While those of us in the United States are coping with a long, painful, crazy Presidential election process, our genial, civilized, and thoughtful neighbors to the North are doing some voting of their own. The contest: Canada’s national bird.

Five candidates made the final cut: Common LoonSnowy OwlGray JayBlack-capped Chickadee, and of course, Canada Goose, like the specimen above photographed by Daniel D’Auria and posted on Wikimedia Commons. (Sadly excluded were the Canada Warbler, and the White-throated Sparrow, with its melodic ode to Canada—or Sam Peabody, depending on your ear.)

Voting has already wrapped up, but the Royal Canadian Geographic Society, which is sponsoring the National Bird Project, just held a forum where each bird’s merits were passionately declaimed by prominent Canadian conservation and ornithology experts. Click here to hear all of their arguments (the visuals are not that exciting).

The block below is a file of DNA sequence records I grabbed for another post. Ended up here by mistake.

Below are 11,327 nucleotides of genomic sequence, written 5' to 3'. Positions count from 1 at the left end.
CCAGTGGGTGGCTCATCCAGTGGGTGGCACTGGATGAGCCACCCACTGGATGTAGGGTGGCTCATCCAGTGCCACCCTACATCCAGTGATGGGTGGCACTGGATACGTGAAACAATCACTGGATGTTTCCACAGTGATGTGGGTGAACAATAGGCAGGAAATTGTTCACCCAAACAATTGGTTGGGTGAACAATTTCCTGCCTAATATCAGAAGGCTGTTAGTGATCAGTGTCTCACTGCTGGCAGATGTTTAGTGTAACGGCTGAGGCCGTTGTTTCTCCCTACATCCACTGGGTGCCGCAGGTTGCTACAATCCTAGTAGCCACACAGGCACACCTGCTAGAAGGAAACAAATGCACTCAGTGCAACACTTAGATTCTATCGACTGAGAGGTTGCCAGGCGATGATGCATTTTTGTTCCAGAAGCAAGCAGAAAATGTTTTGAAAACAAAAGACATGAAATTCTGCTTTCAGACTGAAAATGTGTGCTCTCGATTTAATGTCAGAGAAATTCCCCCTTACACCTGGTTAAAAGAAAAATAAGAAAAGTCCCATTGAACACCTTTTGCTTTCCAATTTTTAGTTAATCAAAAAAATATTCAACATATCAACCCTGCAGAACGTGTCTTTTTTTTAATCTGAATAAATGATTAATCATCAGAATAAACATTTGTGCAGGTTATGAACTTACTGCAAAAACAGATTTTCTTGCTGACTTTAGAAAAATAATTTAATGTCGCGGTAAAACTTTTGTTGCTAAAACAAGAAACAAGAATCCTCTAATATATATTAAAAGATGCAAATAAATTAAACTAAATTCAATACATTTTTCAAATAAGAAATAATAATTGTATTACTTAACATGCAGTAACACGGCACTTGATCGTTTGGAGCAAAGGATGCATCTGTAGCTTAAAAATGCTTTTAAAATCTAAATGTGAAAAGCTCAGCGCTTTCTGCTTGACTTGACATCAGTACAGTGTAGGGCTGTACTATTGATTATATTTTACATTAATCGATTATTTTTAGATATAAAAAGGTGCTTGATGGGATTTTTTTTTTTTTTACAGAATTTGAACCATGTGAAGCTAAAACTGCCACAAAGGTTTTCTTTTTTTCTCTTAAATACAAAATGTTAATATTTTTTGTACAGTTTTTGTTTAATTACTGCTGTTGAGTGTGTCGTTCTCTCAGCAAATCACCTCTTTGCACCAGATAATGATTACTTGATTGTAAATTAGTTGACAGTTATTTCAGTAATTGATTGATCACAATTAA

Now that the votes are cast, we’ll have to hold our breath until results are announced Nov. 21st in the December issue of Canadian Geographic. Meanwhile, we can conduct our own 10,000 Birds poll: Which of the five would you pick to represent the Great White North? (Sign me #TeamGrayJay)

Written by Meredith Mann
The lowly Red-winged Blackbirds in suburban New York triggered Meredith Mann's interest in birds. Five years later, she's explored some of the the USA's coolest hotspots, from Plum Island in Massachusetts to the Magic Hedge in Chicago to the deserts of Fallon, Nevada. She recently migrated from the Windy City (where she proudly served as a Chicago Bird Collision Monitor, rescuing migrants from skyscrapers and sidewalks) to Philadelphia, where she plans to find new editing and writing gigs; keep up her cool-finds chronicle, Blog5B; and discover which cheesesteak really is the best. And she will accept any and all invitations to bird Cape May, NJ.